LONDON, UK – Wearing blue jeans, a white t-shirt and dirty Converse, Ahmed* looks like any other typical 15-year-old boy in London. But his story is anything but typical.
“I left Syria with my father and my older brother. It wasn’t safe – Syria, that is. My father told me Syria wasn’t safe so we left, like many others. I remember being happy because I wouldn’t have to go to school… I probably hadn’t done my Maths homework,” Ahmed told The Globe Post.
He laughed at his own joke, before going on to explain how his father had died on the way from Syria to Europe, and he was separated from his brother. He entered the U.K. alone in 2017 and has been alone ever since.
Ahmed has contacted the Red Cross family tracing service in hopes of finding his brother. Even if he is found, however, the government will not permit him to join Ahmed in the U.K.
Under the current law, the U.K. is one of only two European countries that doesn’t grant child refugees the right to be reunited with even their closest family members.
Meanwhile, on the other side of London, Ayesha* is a 54-year-old mother, who fled Iraq, after receiving death threats, for her religious activism. She has spent her last three years in the U.K. “just worrying” about her children that remain back home, in Iraq.
“It is my son I worry about more,” she told The Globe Post. “My daughter is bigger and she is married. She has her own family now. My son is left alone. I won’t be able to go back to see him on his wedding day. And, they can’t come here because, under your British law, they are adults.”
After a beat, she added, “They are adults, I know, but I can’t help it – I’m still their mother. What else do I do? They all say I’m lucky. That I’m safe living here, but I’m not living. Just breathing. I wouldn’t wish this type of luck on anyone.”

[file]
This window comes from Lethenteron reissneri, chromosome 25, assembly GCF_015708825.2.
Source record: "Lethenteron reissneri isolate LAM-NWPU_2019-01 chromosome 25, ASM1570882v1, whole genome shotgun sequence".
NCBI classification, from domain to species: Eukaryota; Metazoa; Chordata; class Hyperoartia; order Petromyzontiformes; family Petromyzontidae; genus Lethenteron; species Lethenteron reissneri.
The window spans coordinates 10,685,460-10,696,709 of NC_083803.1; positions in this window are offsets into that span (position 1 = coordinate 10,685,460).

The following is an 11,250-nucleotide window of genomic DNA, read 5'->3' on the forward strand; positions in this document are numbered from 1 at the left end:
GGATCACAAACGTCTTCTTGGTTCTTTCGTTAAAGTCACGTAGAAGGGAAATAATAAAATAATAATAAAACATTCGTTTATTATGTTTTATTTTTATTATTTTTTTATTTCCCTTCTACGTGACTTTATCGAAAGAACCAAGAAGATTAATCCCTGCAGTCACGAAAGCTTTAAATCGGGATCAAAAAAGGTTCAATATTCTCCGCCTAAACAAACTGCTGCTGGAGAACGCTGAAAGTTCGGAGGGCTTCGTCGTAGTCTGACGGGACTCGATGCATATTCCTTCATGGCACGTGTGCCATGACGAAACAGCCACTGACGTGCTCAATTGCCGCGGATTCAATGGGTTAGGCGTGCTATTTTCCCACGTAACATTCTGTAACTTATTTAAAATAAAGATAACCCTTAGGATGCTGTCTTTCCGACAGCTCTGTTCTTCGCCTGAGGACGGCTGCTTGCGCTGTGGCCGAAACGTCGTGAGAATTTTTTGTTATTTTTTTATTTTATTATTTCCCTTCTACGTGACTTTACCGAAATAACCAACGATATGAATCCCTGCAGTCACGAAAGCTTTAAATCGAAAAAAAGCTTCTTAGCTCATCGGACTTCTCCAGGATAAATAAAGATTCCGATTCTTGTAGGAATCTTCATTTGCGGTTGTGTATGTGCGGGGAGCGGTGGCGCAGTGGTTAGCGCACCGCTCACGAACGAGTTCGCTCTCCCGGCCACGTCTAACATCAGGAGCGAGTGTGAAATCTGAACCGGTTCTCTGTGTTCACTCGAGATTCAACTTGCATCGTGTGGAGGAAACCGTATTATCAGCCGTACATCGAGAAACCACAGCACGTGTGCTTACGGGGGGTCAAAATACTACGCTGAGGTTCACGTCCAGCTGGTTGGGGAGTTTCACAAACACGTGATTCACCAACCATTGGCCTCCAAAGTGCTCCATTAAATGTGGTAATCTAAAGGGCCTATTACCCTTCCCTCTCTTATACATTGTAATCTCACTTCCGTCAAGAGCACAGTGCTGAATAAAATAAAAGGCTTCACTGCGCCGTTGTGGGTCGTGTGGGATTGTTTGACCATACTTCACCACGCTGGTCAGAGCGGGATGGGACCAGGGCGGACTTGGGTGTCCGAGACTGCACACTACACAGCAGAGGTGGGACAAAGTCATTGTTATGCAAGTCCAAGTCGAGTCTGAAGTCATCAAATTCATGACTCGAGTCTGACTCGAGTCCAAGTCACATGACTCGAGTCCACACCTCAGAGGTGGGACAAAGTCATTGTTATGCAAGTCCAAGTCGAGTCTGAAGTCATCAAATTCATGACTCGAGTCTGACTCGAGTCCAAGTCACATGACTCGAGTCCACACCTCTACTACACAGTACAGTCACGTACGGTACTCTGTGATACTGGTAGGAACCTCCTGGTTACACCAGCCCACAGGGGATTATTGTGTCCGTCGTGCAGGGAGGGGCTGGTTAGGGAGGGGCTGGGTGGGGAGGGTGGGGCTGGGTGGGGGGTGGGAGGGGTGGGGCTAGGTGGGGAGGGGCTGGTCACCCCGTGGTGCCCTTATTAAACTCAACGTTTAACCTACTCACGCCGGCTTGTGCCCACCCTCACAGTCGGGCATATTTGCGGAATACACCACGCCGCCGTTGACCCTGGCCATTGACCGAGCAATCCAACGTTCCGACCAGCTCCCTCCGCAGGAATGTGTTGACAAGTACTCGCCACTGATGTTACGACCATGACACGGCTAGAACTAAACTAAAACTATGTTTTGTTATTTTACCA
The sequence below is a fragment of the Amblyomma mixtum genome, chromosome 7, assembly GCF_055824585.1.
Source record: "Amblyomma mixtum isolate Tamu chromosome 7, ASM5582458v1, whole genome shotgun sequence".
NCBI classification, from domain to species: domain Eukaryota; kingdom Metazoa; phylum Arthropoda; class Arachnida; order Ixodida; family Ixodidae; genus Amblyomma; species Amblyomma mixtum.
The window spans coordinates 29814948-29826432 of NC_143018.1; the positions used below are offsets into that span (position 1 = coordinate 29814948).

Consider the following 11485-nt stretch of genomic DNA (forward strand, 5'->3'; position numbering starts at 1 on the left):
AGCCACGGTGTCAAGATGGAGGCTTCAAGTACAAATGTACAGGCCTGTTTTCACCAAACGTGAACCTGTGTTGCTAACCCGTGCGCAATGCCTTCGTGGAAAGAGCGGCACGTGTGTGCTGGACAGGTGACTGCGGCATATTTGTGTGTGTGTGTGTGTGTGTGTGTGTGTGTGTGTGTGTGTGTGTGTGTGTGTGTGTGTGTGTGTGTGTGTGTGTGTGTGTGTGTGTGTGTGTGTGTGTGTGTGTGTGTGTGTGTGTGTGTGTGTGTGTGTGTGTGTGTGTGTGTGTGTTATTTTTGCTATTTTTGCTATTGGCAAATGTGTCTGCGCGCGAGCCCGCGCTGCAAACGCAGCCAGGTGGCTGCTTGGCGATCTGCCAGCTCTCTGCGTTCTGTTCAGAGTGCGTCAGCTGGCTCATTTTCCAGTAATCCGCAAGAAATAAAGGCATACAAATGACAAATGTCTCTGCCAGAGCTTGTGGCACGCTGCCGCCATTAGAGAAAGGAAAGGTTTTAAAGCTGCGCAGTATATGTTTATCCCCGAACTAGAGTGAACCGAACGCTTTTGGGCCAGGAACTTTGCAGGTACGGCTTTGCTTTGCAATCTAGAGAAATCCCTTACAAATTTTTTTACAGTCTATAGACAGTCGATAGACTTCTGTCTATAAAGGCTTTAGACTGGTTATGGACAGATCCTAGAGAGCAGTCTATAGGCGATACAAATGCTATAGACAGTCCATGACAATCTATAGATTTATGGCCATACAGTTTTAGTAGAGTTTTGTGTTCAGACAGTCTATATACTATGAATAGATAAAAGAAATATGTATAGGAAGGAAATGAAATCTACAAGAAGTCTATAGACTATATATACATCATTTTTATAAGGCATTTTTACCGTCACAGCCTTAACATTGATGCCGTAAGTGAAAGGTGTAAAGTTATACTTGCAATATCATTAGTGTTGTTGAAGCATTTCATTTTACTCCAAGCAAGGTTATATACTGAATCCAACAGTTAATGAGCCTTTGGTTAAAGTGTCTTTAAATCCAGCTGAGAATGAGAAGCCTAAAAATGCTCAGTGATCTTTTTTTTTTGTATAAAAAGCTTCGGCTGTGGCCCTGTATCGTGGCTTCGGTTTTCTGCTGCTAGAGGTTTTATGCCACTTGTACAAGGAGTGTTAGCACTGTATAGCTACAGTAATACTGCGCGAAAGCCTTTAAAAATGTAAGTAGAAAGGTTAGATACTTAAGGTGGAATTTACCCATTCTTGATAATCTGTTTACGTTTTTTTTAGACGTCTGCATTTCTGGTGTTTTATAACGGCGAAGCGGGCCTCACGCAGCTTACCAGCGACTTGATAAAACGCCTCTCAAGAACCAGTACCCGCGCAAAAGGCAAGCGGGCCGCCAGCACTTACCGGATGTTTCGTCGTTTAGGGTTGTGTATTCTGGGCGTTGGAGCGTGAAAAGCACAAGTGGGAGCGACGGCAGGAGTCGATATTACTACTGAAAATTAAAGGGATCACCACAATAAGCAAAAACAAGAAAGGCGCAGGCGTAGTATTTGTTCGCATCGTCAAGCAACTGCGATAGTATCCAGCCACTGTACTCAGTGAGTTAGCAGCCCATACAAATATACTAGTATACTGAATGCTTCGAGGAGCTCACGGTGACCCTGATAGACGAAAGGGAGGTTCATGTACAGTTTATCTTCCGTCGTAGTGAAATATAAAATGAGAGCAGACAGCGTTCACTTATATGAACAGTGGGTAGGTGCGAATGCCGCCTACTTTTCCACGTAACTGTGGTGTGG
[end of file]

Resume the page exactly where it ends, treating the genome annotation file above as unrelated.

There are thousands of Ahmeds and Ayeshas living in the U.K. Many refugees don’t even make it into the country but for the lucky few that win the lottery, what does starting a new life look like?
A recent report by Oxfam and the Refugee Council found that British refugees are being left “desperate,” sometimes to the point of being suicidal, due to immigration laws preventing families from being reunited.
The current law only allows for adult refugees to apply for their spouses and dependent children, under the age of 18, to join them. All other relationships that form vital support networks are not included.
The controversy lies over the narrow, vague definition of the term ‘family,’ which creates yet another institutionalized disadvantage for refugees. Not only is the current system damaging for the mental health of the three-quarters of refugee families that are separated within the UK, but it also affects British society as “heartbroken” refugees are often unable to integrate.
The report points out that “successful integration requires work and mental energy that is often not available to refugees experiencing family separation.”
The basic logic follows that if a refugee is under the mental, emotional and psychological stress of worrying about their families, they would understandably find it difficult to learn a new language, make friends, play an active role in their community and think of the U.K. as a long-term home.
This suggests that welcoming refugees and helping them create fulfilling lives isn’t just a purely altruistic humanitarian act — it is mutually beneficial.